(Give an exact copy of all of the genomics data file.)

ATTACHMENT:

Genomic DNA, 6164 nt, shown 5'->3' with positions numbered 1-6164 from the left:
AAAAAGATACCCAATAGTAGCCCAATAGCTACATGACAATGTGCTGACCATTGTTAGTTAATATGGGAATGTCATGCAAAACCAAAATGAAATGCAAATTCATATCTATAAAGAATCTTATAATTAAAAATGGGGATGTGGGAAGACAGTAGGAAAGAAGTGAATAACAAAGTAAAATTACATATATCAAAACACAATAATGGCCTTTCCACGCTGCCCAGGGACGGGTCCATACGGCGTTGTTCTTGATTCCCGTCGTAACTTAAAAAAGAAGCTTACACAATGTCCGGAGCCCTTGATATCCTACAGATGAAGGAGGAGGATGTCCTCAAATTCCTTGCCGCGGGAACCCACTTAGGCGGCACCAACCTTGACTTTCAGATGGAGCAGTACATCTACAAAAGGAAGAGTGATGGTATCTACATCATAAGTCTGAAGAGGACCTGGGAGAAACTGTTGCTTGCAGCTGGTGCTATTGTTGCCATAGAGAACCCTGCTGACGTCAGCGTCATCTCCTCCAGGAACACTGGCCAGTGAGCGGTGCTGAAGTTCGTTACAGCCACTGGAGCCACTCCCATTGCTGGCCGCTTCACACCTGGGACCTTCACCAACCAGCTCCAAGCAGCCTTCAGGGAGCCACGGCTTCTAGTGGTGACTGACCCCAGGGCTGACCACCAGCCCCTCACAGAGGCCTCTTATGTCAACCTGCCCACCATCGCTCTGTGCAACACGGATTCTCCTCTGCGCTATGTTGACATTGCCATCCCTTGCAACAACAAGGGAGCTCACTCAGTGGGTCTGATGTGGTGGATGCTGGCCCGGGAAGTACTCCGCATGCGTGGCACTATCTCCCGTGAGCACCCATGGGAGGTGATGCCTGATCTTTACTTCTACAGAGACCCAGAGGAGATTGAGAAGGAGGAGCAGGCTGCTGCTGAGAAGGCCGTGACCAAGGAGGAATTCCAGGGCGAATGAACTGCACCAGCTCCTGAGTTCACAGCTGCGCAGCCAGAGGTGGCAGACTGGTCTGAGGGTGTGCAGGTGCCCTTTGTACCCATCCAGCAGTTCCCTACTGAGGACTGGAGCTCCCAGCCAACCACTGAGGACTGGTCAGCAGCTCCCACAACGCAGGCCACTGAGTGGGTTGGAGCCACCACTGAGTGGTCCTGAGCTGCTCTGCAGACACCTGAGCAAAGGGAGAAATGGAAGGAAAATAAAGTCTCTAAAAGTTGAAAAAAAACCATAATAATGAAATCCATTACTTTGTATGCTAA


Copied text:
Genomic DNA, 6164 nt, shown 5'->3' with positions numbered 1-6164 from the left:
AAAAAGATACCCAATAGTAGCCCAATAGCTACATGACAATGTGCTGACCATTGTTAGTTAATATGGGAATGTCATGCAAAACCAAAATGAAATGCAAATTCATATCTATAAAGAATCTTATAATTAAAAATGGGGATGTGGGAAGACAGTAGGAAAGAAGTGAATAACAAAGTAAAATTACATATATCAAAACACAATAATGGCCTTTCCACGCTGCCCAGGGACGGGTCCATACGGCGTTGTTCTTGATTCCCGTCGTAACTTAAAAAAGAAGCTTACACAATGTCCGGAGCCCTTGATATCCTACAGATGAAGGAGGAGGATGTCCTCAAATTCCTTGCCGCGGGAACCCACTTAGGCGGCACCAACCTTGACTTTCAGATGGAGCAGTACATCTACAAAAGGAAGAGTGATGGTATCTACATCATAAGTCTGAAGAGGACCTGGGAGAAACTGTTGCTTGCAGCTGGTGCTATTGTTGCCATAGAGAACCCTGCTGACGTCAGCGTCATCTCCTCCAGGAACACTGGCCAGTGAGCGGTGCTGAAGTTCGTTACAGCCACTGGAGCCACTCCCATTGCTGGCCGCTTCACACCTGGGACCTTCACCAACCAGCTCCAAGCAGCCTTCAGGGAGCCACGGCTTCTAGTGGTGACTGACCCCAGGGCTGACCACCAGCCCCTCACAGAGGCCTCTTATGTCAACCTGCCCACCATCGCTCTGTGCAACACGGATTCTCCTCTGCGCTATGTTGACATTGCCATCCCTTGCAACAACAAGGGAGCTCACTCAGTGGGTCTGATGTGGTGGATGCTGGCCCGGGAAGTACTCCGCATGCGTGGCACTATCTCCCGTGAGCACCCATGGGAGGTGATGCCTGATCTTTACTTCTACAGAGACCCAGAGGAGATTGAGAAGGAGGAGCAGGCTGCTGCTGAGAAGGCCGTGACCAAGGAGGAATTCCAGGGCGAATGAACTGCACCAGCTCCTGAGTTCACAGCTGCGCAGCCAGAGGTGGCAGACTGGTCTGAGGGTGTGCAGGTGCCCTTTGTACCCATCCAGCAGTTCCCTACTGAGGACTGGAGCTCCCAGCCAACCACTGAGGACTGGTCAGCAGCTCCCACAACGCAGGCCACTGAGTGGGTTGGAGCCACCACTGAGTGGTCCTGAGCTGCTCTGCAGACACCTGAGCAAAGGGAGAAATGGAAGGAAAATAAAGTCTCTAAAAGTTGAAAAAAAACCATAATAATGAAATCCATTACTTTGTATGCTAA